A couple of times, there have been bumps -- for somebody who is very sensitive, it might be tough. But it's nothing out of the ordinary.

The airport itself is lovely. It's one of those very small airports with one carousel for baggage, and it's all built in Bhutanese architecture. It's a delight.

YouTube: Landing at Bhutan's Paro Airport

CNN: You wrote that you felt sorry for yourself as you were going on this big journey alone. How did you get over that?

Napoli: In our culture, we're so reminded all the time that we have to be coupled off and that there's something wrong with us if we're [not].


While I was making the journey, while I was feeling sorry for myself, I always reminded myself that: A) I could be traveling with someone I really didn't like, which is how a lot of people are, or B) that I could be not going at all and C) that I really love traveling on my own.

You see a place differently when you're by yourself. It forces you to talk to people differently and experience things differently, and I think that's really good, I think that's really important for people to experience.

CNN: When you first arrived, you said that you had the feeling you had landed on another planet. How so?

Napoli: It just looks like nothing I'd ever seen before.

It's starkly undeveloped. And the people -- we're used to here in this country to a melting pot, but the people there are much more ethnically homogenous, and so you feel really as if you are standing out.

I'm a mountain person, I love the mountains, so I remember being excited about them. They're so majestic and beautiful -- you really do have a different sense of your place in the world when you're in a place where there's nothing and no one for miles on end.

Bhutan's hidden wonders revealed

CNN: You note that the houses in Bhutan are often adorned with paintings, sometimes of a giant phallus. Can you explain?

Napoli: The phallus paintings are interesting, and they're a curiosity for all of us in the West or who aren't Bhutanese. The phalluses are painted on the sides of the houses to ward off evil spirits, and it's believed that if you see the phallus, you'll avert your glance and not covet what you don't have.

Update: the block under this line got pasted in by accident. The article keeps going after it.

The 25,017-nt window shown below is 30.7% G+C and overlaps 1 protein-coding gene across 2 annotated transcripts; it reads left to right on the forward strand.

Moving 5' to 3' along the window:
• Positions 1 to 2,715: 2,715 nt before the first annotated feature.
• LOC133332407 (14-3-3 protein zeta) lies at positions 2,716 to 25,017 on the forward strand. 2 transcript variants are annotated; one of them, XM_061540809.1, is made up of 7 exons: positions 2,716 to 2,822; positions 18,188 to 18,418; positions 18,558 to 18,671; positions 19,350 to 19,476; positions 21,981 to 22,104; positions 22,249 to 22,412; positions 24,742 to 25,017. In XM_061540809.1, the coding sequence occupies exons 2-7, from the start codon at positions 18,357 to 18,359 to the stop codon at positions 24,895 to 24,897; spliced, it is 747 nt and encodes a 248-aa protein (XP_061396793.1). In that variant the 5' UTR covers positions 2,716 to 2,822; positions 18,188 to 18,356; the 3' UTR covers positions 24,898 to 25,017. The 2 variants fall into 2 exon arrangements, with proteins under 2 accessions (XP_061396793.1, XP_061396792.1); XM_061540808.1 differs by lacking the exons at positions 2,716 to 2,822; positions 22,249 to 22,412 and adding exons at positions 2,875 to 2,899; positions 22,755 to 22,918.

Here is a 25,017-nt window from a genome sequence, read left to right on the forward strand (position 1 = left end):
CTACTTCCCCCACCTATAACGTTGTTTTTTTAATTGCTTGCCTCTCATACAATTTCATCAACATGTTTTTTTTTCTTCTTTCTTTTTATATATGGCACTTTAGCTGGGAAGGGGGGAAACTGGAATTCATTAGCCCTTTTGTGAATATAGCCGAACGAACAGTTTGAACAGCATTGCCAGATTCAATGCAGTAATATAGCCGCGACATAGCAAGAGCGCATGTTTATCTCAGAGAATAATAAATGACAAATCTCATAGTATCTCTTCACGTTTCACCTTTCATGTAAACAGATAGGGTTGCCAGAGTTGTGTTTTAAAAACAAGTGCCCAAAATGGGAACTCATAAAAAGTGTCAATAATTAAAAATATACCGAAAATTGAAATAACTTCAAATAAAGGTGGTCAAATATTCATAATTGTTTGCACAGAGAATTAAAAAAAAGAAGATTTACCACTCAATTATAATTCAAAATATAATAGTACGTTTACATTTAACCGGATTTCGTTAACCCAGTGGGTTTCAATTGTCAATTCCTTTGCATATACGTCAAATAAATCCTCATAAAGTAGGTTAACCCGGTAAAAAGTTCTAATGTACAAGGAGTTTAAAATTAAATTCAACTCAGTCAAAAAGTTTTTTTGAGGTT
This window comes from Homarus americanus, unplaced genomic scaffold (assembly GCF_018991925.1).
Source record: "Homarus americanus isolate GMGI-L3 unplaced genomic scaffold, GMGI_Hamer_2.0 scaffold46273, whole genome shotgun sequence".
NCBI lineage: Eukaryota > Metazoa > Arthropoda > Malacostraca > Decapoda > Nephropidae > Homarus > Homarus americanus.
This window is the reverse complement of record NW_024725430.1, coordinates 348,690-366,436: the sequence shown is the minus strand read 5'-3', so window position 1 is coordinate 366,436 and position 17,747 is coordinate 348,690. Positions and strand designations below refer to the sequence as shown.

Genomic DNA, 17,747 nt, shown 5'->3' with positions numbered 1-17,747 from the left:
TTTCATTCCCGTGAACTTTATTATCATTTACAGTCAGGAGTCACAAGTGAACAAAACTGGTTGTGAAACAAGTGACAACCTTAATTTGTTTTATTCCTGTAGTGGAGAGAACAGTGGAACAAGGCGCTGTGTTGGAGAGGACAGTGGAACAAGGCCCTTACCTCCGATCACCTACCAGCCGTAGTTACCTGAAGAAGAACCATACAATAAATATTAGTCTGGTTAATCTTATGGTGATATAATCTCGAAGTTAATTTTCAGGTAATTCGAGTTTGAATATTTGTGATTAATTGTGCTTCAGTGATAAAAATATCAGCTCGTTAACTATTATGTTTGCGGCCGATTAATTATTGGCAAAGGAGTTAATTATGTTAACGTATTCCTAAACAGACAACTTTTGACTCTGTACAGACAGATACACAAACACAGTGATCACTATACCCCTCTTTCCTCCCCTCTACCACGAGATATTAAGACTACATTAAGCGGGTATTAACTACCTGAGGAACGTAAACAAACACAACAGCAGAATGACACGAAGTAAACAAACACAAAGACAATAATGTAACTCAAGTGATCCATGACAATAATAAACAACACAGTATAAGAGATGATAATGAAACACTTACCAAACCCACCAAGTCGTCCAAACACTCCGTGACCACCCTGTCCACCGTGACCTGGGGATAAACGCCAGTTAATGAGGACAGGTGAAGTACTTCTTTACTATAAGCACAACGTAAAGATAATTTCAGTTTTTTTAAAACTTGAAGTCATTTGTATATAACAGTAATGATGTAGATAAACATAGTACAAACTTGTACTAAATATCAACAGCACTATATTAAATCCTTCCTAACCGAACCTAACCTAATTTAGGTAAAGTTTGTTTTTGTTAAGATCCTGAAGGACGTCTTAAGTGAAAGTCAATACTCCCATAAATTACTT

YouTube: A look at Bhutan's more unusual sights

CNN: What kind of food did you eat when you were there?

Napoli: The staple of the Bhutanese diet is a red hot chili pepper, which is eaten as not a spice but as a vegetable, so it's the main course and it's historically stewed in yak cheese, but now often they use processed cheese.

They eat it three times a day, and they eat it over mounds and mounds of rice. The typical Bhutanese eats three to five plates of rice a day with this thing called emadatse.

Emadatse with the red hot chili peppers is super spicy, so the Bhutanese have a very tolerant palate. And whatever anybody reading this thinks is the spiciest food they've ever had, the real emadatse that they make for themselves is probably spicier. It's hard-core spice.

The Bhutanese really love their hot peppers, and babies get it early on. For most Bhutanese, if the food isn't super spicy, it doesn't taste right.

YouTube: Napoli's take on Bhutanese cuisine

CNN: Did Bhutan live up to its reputation as the happiest place on Earth?

Napoli: It's a fascinating place, and it made me very happy to be involved with it, but there's no place that's perfect, there's no place that's Shangri-La. But it is unlike any place I've ever been before.

CNN: Any advice for people who want to do something similar and may be hesitant?

Napoli: Just be open to all the opportunity around you and ask questions and follow your bliss.

But also, you don't necessarily have to go around the world to find yourself or to feel better about yourself. I had an amazing, moving trip to Death Valley while I was writing the book.

You can find beautiful, open space and lots of time to think and nature in lots of places in the world, and I think it's important to go do that every once in a while. Or if you're from a place that's very quiet, go to a big city. Mix it up, don't fall into the rut that so many people fall into, because it's very easy to do that.